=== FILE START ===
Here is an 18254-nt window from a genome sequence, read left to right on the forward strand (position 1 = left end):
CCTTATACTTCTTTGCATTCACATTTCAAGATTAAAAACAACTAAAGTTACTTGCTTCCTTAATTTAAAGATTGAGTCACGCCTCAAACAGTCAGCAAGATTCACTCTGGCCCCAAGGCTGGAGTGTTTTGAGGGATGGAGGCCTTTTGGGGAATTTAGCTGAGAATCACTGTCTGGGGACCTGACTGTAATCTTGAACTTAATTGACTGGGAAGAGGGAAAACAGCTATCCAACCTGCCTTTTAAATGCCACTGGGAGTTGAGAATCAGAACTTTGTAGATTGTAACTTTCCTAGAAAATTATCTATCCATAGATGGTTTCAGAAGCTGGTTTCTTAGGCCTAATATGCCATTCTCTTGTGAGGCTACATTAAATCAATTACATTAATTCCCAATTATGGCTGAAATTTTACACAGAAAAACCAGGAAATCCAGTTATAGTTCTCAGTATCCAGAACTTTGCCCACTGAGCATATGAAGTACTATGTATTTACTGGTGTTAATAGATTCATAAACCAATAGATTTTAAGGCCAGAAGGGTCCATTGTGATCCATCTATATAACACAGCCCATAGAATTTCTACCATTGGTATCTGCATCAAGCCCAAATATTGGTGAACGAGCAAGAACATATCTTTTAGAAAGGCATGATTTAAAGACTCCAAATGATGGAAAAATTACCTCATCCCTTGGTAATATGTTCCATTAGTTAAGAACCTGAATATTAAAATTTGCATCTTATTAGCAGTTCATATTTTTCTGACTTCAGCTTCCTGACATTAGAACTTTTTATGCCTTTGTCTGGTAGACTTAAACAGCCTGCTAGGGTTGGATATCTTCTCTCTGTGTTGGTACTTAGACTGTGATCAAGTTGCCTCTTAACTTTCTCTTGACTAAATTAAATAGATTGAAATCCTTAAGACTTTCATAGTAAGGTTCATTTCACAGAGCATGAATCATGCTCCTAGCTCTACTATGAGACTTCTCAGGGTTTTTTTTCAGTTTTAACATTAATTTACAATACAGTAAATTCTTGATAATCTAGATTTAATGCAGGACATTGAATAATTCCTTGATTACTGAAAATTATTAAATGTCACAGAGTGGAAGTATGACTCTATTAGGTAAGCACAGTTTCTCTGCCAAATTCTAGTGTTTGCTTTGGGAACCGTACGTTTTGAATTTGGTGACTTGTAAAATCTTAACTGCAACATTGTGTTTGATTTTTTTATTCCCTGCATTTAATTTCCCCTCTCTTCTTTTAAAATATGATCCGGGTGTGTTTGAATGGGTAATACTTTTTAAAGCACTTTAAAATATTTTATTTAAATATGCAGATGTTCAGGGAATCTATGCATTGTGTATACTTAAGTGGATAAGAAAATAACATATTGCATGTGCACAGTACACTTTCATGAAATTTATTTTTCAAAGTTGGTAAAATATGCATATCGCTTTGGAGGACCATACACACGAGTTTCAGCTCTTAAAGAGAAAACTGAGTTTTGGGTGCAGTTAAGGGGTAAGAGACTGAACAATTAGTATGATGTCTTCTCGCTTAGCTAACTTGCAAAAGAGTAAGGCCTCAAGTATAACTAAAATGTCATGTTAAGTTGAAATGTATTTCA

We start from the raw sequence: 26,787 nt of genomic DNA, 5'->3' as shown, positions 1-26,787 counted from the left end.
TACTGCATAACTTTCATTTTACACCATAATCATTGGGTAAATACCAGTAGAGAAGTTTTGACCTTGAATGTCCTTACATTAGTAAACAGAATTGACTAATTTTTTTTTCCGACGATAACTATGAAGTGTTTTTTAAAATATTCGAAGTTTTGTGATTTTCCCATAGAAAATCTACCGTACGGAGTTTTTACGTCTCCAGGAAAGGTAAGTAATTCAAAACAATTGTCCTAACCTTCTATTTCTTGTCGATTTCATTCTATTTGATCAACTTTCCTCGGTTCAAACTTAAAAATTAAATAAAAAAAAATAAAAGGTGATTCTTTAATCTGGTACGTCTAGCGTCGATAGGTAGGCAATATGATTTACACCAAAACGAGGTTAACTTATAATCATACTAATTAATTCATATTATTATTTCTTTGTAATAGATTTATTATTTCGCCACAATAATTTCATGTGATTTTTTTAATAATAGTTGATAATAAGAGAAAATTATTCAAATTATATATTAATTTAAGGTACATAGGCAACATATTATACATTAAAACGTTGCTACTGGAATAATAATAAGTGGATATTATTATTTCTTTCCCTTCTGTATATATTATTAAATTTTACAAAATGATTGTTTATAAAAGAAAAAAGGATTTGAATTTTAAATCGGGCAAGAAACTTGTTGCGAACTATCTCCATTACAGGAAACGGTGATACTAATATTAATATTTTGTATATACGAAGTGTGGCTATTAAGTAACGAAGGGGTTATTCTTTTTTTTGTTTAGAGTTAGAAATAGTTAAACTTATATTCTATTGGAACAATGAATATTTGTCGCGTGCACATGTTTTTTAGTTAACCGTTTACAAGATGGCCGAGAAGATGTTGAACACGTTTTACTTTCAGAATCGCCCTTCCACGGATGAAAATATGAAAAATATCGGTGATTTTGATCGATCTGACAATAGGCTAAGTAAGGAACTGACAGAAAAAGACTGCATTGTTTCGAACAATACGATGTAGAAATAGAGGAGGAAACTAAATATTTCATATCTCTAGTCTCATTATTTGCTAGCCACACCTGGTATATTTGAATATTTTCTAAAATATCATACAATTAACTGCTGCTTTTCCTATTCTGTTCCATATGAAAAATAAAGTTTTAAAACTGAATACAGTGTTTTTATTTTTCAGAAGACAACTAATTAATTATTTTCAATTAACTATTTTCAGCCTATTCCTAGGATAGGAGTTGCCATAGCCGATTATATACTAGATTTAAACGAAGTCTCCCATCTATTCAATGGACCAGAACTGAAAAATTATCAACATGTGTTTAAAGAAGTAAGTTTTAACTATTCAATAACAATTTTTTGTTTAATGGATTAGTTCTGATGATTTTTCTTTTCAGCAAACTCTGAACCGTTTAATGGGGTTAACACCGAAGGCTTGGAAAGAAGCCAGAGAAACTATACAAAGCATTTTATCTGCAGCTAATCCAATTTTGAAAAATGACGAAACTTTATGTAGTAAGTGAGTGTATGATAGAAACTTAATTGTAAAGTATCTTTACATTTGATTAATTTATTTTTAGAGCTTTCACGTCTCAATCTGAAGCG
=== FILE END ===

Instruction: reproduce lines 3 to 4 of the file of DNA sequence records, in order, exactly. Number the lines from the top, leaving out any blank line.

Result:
We start from the raw sequence: 26,787 nt of genomic DNA, 5'->3' as shown, positions 1-26,787 counted from the left end.
TACTGCATAACTTTCATTTTACACCATAATCATTGGGTAAATACCAGTAGAGAAGTTTTGACCTTGAATGTCCTTACATTAGTAAACAGAATTGACTAATTTTTTTTTCCGACGATAACTATGAAGTGTTTTTTAAAATATTCGAAGTTTTGTGATTTTCCCATAGAAAATCTACCGTACGGAGTTTTTACGTCTCCAGGAAAGGTAAGTAATTCAAAACAATTGTCCTAACCTTCTATTTCTTGTCGATTTCATTCTATTTGATCAACTTTCCTCGGTTCAAACTTAAAAATTAAATAAAAAAAAATAAAAGGTGATTCTTTAATCTGGTACGTCTAGCGTCGATAGGTAGGCAATATGATTTACACCAAAACGAGGTTAACTTATAATCATACTAATTAATTCATATTATTATTTCTTTGTAATAGATTTATTATTTCGCCACAATAATTTCATGTGATTTTTTTAATAATAGTTGATAATAAGAGAAAATTATTCAAATTATATATTAATTTAAGGTACATAGGCAACATATTATACATTAAAACGTTGCTACTGGAATAATAATAAGTGGATATTATTATTTCTTTCCCTTCTGTATATATTATTAAATTTTACAAAATGATTGTTTATAAAAGAAAAAAGGATTTGAATTTTAAATCGGGCAAGAAACTTGTTGCGAACTATCTCCATTACAGGAAACGGTGATACTAATATTAATATTTTGTATATACGAAGTGTGGCTATTAAGTAACGAAGGGGTTATTCTTTTTTTTGTTTAGAGTTAGAAATAGTTAAACTTATATTCTATTGGAACAATGAATATTTGTCGCGTGCACATGTTTTTTAGTTAACCGTTTACAAGATGGCCGAGAAGATGTTGAACACGTTTTACTTTCAGAATCGCCCTTCCACGGATGAAAATATGAAAAATATCGGTGATTTTGATCGATCTGACAATAGGCTAAGTAAGGAACTGACAGAAAAAGACTGCATTGTTTCGAACAATACGATGTAGAAATAGAGGAGGAAACTAAATATTTCATATCTCTAGTCTCATTATTTGCTAGCCACACCTGGTATATTTGAATATTTTCTAAAATATCATACAATTAACTGCTGCTTTTCCTATTCTGTTCCATATGAAAAATAAAGTTTTAAAACTGAATACAGTGTTTTTATTTTTCAGAAGACAACTAATTAATTATTTTCAATTAACTATTTTCAGCCTATTCCTAGGATAGGAGTTGCCATAGCCGATTATATACTAGATTTAAACGAAGTCTCCCATCTATTCAATGGACCAGAACTGAAAAATTATCAACATGTGTTTAAAGAAGTAAGTTTTAACTATTCAATAACAATTTTTTGTTTAATGGATTAGTTCTGATGATTTTTCTTTTCAGCAAACTCTGAACCGTTTAATGGGGTTAACACCGAAGGCTTGGAAAGAAGCCAGAGAAACTATACAAAGCATTTTATCTGCAGCTAATCCAATTTTGAAAAATGACGAAACTTTATGTAGTAAGTGAGTGTATGATAGAAACTTAATTGTAAAGTATCTTTACATTTGATTAATTTATTTTTAGAGCTTTCACGTCTCAATCTGAAGCG